Strong graduate programs are an essential part of the university’s success as an R1 Carnegie Institution. SU News sat down with Dean Gretchen Ritter to hear her views on higher education.
Q: How has your own experience mentoring graduate students helped shape your vision for graduate education at Syracuse University?
a: Graduate students are an important part of every university that values research and creative work. I have worked with graduate students as Professor, Director of Graduate Studies, and Academic Dean. My personal experience is that mentoring and collaborating with graduate students makes me a better researcher and educator.
Working with graduate students ensures that I am always learning, and I know many of my colleagues agree that our graduate students often push faculty to evaluate new approaches and perspectives. One of my top priorities is high-quality counseling for graduate students. Making sure that our graduate students are challenged, supported, and ultimately successful makes every part of the university even better.
Q: Syracuse University is home to excellent online graduate programs, primarily at the master’s level. How do you see the importance of online education in the graduate space?
a: We have a strong portfolio of outstanding online graduate programs, with over 2,000 students enrolled across the university. We know from experience that access to well-designed online graduate programs helps students advance in their areas of interest.
Many students at the master’s level are working professionals who wish to pursue a postgraduate degree on a part-time basis. Their factual perspectives can enrich the graduate experience of their peers. Others cannot move to Syracuse, but they still have access to the outstanding faculty and key benefits of our graduate programs.
I am excited about the scope and quality of the online graduate programs and credentials offered by the university – and I expect there will be more in the years to come. They will continue to expand the reach and influence of Syracuse University.
Q: Why Ph.D. Programs critical to the university’s mission, as a research university and as a top university for undergraduate education?
a: Ph.D. Critical programs across multiple dimensions. The university has several highly ranked doctoral programs that distinguish the university and train distinguished independent scholars.
It is difficult to underestimate the role of the Ph.D. Students at a high-profile research university such as Syracuse. It’s an important part of our research and creative ecosystem. In collaboration with distinguished faculty (and often postdoctoral students), doctoral students can make important original contributions to their fields. They are also training to be excellent student teachers and mentors. Undergraduate students, in turn, benefit from the mentorship and expertise of our graduate students.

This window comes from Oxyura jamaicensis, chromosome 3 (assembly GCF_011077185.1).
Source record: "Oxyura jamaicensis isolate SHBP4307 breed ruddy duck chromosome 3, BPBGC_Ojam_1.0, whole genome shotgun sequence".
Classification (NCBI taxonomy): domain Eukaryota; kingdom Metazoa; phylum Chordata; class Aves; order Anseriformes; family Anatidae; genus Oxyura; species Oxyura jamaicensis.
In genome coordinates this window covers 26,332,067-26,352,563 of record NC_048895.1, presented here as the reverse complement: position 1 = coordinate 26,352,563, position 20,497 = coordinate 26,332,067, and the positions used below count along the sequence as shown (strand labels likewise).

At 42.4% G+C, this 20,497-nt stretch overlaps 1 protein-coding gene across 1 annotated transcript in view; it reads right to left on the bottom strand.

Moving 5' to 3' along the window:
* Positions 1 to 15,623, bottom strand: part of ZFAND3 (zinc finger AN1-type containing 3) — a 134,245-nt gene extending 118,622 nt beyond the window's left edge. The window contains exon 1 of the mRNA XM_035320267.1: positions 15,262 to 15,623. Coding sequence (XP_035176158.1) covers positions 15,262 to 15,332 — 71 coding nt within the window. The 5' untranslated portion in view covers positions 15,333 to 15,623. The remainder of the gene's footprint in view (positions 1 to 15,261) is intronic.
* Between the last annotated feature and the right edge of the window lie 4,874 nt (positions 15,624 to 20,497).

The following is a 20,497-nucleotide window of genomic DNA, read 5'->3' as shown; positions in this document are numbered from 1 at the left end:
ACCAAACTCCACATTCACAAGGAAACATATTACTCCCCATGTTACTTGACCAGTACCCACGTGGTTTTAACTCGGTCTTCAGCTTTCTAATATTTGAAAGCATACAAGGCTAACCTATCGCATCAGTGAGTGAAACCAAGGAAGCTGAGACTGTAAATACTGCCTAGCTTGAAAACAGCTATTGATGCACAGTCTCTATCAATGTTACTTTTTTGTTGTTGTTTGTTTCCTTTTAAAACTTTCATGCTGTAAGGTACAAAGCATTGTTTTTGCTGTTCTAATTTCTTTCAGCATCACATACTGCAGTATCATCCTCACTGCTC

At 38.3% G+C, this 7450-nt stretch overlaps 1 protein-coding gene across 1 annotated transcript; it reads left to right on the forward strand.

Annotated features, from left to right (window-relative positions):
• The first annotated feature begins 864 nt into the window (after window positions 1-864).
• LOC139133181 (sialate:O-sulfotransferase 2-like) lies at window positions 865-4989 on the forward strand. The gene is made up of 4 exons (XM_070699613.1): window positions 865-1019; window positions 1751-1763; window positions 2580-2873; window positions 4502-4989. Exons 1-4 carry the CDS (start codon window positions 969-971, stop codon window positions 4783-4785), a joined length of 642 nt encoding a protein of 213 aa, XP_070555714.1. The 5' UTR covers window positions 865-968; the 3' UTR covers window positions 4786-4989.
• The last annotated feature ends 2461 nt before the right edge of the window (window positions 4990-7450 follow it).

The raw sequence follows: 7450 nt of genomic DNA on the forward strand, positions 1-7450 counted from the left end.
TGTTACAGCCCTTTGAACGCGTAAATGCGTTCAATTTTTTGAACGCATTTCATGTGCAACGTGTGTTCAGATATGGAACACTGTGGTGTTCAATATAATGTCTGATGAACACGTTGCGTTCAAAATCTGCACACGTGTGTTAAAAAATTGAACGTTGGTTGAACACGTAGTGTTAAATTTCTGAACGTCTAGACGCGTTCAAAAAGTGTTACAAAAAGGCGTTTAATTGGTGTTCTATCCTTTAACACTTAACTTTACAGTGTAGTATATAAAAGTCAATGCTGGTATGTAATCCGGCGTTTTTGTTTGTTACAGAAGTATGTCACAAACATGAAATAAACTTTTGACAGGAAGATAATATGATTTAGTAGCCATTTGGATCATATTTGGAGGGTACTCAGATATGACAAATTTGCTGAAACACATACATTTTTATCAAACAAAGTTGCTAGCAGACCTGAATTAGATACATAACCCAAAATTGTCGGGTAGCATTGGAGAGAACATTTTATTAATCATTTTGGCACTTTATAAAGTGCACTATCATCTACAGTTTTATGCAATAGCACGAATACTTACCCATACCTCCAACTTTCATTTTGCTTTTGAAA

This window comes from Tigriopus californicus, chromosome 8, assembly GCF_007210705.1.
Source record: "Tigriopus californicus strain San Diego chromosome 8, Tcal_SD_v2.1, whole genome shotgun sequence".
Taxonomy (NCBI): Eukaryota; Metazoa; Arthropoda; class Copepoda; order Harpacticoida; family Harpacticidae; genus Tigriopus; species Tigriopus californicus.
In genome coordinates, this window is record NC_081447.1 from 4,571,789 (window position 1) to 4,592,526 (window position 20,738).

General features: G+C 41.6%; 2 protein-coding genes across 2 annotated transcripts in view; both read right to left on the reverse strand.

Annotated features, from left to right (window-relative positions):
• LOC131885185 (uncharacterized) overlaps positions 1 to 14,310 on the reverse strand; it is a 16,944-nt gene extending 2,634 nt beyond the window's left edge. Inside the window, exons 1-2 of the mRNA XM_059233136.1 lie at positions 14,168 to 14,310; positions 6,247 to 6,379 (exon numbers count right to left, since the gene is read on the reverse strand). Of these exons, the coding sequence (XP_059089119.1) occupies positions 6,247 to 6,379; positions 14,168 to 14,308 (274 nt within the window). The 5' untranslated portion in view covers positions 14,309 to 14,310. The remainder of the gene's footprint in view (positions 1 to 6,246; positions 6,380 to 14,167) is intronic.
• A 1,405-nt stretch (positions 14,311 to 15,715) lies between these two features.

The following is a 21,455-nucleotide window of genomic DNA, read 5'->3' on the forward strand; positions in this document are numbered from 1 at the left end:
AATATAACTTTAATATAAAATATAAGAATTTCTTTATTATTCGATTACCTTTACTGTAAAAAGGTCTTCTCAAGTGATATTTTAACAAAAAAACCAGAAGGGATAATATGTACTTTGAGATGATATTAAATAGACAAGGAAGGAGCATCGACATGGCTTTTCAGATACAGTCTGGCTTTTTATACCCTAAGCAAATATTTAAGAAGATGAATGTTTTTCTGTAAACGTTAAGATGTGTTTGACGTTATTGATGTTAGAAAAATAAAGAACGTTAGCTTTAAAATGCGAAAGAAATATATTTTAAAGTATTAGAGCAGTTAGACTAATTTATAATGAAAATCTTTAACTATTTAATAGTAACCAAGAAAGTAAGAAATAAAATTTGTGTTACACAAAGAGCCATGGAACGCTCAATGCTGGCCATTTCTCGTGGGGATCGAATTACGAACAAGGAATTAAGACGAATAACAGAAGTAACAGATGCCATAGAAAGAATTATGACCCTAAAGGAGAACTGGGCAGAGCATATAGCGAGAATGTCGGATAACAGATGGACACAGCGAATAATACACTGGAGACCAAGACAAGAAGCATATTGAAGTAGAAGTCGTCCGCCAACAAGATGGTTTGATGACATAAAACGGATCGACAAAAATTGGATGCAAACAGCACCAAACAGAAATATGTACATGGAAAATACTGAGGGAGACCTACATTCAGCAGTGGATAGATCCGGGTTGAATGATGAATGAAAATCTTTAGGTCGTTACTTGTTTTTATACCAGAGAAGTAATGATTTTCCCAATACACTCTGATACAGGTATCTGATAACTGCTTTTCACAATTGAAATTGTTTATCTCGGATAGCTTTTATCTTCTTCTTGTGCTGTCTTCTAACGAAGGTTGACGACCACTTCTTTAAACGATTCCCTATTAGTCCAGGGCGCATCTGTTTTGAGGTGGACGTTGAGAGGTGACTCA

Q: What is the role of final master’s degrees such as MFA at a research university such as Syracuse University?
a: Masters of Fine Arts degrees, whether in creative writing, performing arts, or visual arts, are essential credentials for individuals who wish to expand their creative practice or who wish to teach in their area of expertise. Creative artists learn from other creative artists, and their work enriches the college experience of everyone who is part of the community.
Q: The graduate student organization is very active at Syracuse University. Can you talk about the importance of GSO’s partnership with the Dean of the Graduate School and other campus leaders in terms of raising the bar for excellence in graduate education?
a: I was greatly influenced by the Gulf Standardization Organization. I believe it is critical that the Graduate Student Organization collaborate with the Dean of Graduate Studies and other administrative leaders to advocate for expanded opportunities for graduate students.
Hearing directly from our students about their needs helps us in our efforts to find solutions to common issues such as dissertation completion, summer funding opportunities and, as we’ve seen recently, relief funding for students whose progress has been slowed by COVID. I look forward to working closely with the GSO to further enhance the postgraduate student experience.
Q: If you could give one piece of advice to Syracuse University graduate students, what would it be?
a: Look for opportunities to meet people and have experiences outside of your core major. I once heard the Vice President of Google talk about how important it was that he completed high school in English literature while studying for his Ph.D. in computer science.
Syracuse University is rich in opportunities to network, collaborate and experience the full scope of what a great research university has to offer. Go to a show, tour an art museum, and attend a lecture outside your field of work. You will be glad you did.